While some view automation as a way to drive innovation in growing municipalities, in Arizona’s farming fields the technology is also helping researchers break new ground. Arizona 360 saw what role automation has in modern-day farming at the Maricopa Agricultural Center where the University of Arizona College of Agriculture and Life Sciences is finding ways to advance what’s known as precision agriculture. The term refers to farmers’ increased use of technology to improve their efficiency. Engineer Pedro Andrade-Sanchez explained how automation’s integration with existing technology is happening at a gradual pace.
“Consequences of a sudden change can also be negative. We want to be building, building for technology that really solves problems and helps our stakeholders in Arizona,” Andrade-Sanchez said.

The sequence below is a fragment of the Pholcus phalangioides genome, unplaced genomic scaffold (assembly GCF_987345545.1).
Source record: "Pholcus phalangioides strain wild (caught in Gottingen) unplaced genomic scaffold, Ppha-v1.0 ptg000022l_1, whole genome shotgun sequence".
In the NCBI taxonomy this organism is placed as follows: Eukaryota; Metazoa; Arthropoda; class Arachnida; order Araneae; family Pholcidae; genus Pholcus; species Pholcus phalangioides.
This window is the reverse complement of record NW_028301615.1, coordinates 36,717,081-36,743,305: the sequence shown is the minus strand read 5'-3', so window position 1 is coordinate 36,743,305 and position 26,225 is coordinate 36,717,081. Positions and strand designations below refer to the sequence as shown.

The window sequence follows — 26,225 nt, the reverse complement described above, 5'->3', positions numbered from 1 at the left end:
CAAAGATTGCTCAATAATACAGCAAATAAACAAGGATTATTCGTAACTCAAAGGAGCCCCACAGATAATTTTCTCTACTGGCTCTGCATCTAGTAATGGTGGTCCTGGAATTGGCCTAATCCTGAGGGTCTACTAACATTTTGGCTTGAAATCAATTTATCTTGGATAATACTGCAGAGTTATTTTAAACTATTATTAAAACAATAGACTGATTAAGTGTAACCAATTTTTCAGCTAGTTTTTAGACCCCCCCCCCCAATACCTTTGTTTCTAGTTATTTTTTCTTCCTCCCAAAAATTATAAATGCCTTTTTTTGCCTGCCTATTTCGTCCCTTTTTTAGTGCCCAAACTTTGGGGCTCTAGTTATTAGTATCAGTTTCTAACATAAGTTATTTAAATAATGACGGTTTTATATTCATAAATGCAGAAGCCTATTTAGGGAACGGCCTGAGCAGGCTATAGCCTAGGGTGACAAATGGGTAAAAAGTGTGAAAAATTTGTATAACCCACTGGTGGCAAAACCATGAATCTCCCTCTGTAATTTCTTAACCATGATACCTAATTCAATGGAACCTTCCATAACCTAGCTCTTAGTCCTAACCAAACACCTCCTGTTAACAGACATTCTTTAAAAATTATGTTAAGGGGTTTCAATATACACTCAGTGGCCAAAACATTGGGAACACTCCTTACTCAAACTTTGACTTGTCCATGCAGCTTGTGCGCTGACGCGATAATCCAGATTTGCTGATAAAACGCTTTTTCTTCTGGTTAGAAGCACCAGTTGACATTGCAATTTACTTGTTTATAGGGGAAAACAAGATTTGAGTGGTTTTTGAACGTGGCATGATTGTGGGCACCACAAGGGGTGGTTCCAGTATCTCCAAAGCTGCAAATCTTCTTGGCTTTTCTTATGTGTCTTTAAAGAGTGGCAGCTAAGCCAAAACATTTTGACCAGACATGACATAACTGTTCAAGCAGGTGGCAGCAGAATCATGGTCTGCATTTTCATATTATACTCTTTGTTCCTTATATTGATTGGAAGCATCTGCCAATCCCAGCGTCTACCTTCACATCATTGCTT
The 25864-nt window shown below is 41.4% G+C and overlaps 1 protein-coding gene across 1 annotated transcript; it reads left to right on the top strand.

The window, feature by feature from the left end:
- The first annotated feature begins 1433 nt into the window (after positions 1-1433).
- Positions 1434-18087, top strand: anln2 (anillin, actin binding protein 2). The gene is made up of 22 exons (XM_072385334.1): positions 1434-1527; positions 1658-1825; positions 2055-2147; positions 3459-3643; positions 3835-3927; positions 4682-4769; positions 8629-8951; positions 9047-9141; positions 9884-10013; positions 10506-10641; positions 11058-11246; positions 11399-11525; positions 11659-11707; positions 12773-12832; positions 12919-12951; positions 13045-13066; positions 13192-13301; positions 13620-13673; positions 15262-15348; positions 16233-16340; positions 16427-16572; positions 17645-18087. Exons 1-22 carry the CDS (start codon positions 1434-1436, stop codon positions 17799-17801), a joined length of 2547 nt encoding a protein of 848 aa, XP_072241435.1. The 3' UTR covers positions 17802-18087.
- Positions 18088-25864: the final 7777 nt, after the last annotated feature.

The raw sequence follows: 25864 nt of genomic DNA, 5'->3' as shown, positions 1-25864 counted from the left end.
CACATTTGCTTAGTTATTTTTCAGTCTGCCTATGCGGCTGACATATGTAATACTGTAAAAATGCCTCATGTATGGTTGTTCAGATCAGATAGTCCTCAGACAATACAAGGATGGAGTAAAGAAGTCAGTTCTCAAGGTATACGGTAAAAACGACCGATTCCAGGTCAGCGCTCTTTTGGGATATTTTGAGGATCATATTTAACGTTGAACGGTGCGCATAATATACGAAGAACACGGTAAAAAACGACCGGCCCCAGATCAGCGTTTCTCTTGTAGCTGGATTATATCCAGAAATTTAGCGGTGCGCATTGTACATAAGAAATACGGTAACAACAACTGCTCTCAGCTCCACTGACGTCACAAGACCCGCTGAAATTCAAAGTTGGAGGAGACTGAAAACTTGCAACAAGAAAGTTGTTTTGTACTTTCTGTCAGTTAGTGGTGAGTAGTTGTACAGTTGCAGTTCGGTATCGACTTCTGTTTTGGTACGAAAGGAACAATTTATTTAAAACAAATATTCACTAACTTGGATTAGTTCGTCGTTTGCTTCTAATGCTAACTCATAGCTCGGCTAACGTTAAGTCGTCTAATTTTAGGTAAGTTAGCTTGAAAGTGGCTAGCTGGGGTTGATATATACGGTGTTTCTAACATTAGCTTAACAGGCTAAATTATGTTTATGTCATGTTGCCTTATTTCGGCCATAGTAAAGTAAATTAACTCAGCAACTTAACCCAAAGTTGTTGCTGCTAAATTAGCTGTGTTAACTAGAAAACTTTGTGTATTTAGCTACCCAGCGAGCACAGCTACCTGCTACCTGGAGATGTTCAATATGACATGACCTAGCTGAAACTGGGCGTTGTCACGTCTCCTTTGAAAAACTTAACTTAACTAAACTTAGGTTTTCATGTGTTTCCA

Machines tested at the Maricopa Agricultural Center include a planter that can automatically adjust how deep it plants seeds based on data about a field’s soil composition. Data used to program automated equipment is gathered by other machines equipped with sensors, cameras and navigation systems.
“At the rate we can cover the field with this machine and other machines like it, it’s nearly impossible to measure with such high resolution and precision, as opposed to a whole group of people trying to do those exact same measurements, said John Heun, an engineer with the university.
The benefits this type of data provides are both economic and environmental. When growers can narrow down problem areas in their fields, they can scale back on the amount of fertilizers or pesticides used to treat crops.